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Admiral David D. Porter, The Naval History of the Civil War., Chapter 7: the Trent affair. (search)
ify ourselves; and when in like cases on the part of England we had placed her in the wrong in the war of 1812, and retaliated on her so severely that she was glad to invoke peace. In the mean time Messrs. Mason and Slidell were confined in Fort Warren (in Boston harbor), as close prisoners. The excitement in England was intense, and all those who entertained ill feelings against the United States and her institutions were not slow in manifesting them. The British Government took the munsels finally prevailed; and it was determined by the Federal Government to give up Messrs. Mason and Slidell to the representatives of the British Government authorized to receive them, and instructions were sent to the commanding officer at Fort Warren to place them on a small steamer and have them delivered on board a British war steamer then lying at Provincetown. The Commissioners and their suite were conveyed in this steamer to the island of St. Thomas, and thence by the colonial stea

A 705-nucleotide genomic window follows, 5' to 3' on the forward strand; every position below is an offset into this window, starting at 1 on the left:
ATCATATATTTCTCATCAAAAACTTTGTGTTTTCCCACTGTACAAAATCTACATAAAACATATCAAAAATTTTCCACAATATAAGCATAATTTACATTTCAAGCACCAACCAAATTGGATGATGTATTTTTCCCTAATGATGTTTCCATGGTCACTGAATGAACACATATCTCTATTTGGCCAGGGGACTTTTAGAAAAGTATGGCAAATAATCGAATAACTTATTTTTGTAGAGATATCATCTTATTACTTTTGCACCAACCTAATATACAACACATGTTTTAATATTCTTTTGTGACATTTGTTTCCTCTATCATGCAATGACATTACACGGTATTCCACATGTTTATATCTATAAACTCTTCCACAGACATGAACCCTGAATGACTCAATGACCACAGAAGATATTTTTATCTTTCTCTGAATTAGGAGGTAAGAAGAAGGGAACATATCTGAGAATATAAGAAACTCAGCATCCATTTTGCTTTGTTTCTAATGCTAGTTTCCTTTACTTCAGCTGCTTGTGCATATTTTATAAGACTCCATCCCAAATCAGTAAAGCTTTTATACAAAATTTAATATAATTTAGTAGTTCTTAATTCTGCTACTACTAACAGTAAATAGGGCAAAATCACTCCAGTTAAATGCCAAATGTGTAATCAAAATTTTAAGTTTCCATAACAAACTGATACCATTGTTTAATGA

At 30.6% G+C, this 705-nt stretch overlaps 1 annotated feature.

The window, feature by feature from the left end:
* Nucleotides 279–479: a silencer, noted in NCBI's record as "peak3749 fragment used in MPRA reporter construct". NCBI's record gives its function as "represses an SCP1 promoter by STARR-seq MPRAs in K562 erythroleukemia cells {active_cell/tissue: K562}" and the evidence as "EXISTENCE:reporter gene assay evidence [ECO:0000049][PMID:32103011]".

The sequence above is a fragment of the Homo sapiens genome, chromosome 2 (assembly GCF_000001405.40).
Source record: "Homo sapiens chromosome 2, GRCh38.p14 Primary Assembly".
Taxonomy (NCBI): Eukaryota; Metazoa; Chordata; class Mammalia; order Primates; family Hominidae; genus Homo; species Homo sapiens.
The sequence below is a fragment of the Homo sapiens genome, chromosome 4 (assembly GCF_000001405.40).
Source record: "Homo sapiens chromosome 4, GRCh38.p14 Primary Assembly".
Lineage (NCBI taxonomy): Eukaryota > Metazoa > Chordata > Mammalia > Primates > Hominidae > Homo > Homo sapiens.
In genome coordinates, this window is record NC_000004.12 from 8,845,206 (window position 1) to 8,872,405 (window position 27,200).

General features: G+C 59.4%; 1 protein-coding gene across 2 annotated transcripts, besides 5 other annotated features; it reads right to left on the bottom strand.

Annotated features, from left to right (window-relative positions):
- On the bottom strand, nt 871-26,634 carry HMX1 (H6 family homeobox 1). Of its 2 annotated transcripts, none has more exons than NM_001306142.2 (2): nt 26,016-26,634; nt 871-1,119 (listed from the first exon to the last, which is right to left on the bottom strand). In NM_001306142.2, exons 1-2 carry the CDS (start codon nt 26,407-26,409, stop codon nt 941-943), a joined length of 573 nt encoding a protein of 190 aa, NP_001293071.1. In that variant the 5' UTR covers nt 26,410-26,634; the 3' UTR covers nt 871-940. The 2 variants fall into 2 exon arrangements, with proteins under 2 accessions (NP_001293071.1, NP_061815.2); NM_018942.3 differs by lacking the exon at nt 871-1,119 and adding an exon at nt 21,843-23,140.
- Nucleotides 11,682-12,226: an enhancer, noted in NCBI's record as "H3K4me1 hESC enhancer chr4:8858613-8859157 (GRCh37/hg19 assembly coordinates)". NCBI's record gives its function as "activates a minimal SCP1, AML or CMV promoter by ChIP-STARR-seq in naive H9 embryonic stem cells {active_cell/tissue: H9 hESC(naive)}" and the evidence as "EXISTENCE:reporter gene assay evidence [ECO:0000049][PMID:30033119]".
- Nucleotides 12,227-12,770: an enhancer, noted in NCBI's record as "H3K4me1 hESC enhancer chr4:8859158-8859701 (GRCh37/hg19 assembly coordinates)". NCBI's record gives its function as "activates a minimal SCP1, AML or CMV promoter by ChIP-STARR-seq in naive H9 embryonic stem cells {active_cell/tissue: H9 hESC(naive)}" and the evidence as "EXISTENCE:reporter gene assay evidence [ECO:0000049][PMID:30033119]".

Admiral David D. Porter, The Naval History of the Civil War., Chapter 56: commerce-destroyers.-their inception, remarkable career, and ending. (search)
termined to cut out the revenue-cutter Caleb Cushing, from the harbor of Portland, Maine. In this design he was successful; the vessel was surprised by the boats of the Archer and carried by boarding. The people on shore hastily manned and armed several steamers, and followed the Caleb Cushing to sea. As Read saw that he must be overtaken, and that he could make no successful resistance. he set fire to the Cushing and attempted to escape in his boats, but was captured and imprisoned in Fort Warren. This was a remarkable raid and showed great gallantry on the part of Lieutenant Read, although the presence of a single Federal gun-boat, under an intelligent captain, would have nipped the whole scheme in the bud. As it was, Read's capture was due to the courage of private citizens, who did not know what force the Confederates had outside to back them. After the affair was settled, gun-boats flocked in from the North Atlantic Squadron in pursuit of the raiders, but too late to be of